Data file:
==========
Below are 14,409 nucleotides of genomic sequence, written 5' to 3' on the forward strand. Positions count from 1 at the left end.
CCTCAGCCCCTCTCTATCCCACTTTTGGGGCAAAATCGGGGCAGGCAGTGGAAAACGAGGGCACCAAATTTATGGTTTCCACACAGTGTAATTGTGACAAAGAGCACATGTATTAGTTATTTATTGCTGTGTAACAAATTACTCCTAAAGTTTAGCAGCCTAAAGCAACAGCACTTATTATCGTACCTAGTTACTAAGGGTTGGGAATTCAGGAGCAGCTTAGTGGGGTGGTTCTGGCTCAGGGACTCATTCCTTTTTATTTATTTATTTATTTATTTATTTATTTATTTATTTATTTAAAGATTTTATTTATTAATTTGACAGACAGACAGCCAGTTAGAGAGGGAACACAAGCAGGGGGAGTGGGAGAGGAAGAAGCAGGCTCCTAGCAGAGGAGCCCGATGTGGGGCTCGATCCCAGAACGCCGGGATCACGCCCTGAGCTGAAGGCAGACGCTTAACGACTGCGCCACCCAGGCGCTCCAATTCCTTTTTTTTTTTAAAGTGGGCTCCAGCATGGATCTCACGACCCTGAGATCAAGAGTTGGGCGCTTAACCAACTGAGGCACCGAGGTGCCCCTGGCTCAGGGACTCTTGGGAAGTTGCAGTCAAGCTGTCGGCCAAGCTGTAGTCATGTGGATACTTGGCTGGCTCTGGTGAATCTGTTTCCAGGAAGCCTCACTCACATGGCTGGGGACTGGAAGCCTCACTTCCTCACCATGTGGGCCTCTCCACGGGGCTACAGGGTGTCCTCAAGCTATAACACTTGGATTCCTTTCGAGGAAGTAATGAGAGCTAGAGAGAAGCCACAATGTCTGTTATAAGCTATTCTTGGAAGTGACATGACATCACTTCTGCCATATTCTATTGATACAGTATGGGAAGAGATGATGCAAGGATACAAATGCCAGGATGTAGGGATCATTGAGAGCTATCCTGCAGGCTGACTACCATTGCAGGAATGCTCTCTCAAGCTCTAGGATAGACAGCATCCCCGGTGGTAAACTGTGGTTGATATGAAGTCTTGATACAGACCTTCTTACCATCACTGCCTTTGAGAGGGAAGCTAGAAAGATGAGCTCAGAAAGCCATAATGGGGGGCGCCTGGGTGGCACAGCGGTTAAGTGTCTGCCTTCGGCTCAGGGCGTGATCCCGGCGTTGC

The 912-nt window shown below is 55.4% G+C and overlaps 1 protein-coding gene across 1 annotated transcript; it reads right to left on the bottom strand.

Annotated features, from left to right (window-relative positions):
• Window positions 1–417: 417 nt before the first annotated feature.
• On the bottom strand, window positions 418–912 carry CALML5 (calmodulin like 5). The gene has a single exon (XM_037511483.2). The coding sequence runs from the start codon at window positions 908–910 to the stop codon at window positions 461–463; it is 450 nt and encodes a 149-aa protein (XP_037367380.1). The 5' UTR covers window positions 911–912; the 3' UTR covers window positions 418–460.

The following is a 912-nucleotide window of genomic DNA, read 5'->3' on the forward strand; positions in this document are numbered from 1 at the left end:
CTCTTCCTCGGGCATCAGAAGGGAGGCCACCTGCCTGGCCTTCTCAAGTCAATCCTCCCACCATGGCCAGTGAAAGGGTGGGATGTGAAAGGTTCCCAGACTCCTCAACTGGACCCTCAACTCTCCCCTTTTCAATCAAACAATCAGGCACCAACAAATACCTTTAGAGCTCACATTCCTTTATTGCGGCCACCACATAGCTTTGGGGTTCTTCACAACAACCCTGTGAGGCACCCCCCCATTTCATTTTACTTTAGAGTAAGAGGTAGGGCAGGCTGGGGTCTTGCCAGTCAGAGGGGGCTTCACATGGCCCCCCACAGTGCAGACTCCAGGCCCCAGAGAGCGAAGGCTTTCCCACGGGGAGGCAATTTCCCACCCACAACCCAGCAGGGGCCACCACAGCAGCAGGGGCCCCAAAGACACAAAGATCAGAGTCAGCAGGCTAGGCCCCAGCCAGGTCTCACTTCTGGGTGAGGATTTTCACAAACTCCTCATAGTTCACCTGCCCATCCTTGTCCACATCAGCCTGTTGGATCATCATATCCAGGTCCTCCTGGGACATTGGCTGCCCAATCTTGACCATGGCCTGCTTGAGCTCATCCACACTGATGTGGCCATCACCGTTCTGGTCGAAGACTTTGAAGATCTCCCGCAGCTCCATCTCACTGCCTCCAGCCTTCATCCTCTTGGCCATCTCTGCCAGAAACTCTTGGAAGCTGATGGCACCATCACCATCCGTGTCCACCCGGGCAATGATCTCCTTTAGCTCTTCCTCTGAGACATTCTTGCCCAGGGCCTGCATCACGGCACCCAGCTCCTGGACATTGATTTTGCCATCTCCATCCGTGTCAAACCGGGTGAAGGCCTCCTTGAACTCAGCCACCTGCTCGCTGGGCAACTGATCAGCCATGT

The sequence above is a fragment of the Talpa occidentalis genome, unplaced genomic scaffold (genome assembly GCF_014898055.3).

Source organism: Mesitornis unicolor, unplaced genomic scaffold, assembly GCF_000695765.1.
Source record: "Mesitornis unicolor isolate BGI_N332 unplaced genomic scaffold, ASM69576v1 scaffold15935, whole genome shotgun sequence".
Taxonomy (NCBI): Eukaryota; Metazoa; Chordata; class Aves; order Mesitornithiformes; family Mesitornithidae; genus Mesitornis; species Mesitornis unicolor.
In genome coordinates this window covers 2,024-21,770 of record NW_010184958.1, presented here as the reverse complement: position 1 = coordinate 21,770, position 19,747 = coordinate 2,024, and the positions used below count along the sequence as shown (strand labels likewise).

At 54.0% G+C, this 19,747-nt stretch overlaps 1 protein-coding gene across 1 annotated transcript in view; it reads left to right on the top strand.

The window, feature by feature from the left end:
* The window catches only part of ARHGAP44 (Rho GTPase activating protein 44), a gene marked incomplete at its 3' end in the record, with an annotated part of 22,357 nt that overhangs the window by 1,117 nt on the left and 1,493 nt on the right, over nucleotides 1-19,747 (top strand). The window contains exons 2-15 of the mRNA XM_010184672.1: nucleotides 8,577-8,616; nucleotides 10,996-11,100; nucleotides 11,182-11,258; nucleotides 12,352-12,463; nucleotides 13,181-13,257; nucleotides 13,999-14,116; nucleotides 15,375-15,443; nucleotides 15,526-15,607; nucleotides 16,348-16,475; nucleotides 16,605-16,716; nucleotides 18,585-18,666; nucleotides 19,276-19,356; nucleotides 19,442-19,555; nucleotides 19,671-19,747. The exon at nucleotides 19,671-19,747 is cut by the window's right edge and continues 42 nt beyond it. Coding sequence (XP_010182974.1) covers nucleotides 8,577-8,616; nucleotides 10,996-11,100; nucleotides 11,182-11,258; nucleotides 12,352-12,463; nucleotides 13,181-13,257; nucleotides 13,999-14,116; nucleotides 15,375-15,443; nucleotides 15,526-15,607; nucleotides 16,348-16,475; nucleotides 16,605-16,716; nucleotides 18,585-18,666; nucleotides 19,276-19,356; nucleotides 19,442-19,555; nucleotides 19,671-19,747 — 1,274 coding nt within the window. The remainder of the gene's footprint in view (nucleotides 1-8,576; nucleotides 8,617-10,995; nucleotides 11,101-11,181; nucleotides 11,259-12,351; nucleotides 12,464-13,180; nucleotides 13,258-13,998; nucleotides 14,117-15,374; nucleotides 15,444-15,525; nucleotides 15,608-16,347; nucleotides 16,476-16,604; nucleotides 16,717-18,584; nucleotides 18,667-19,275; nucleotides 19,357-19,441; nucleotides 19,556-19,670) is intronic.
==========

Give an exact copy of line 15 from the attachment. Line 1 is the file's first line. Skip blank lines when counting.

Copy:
The window, feature by feature from the left end: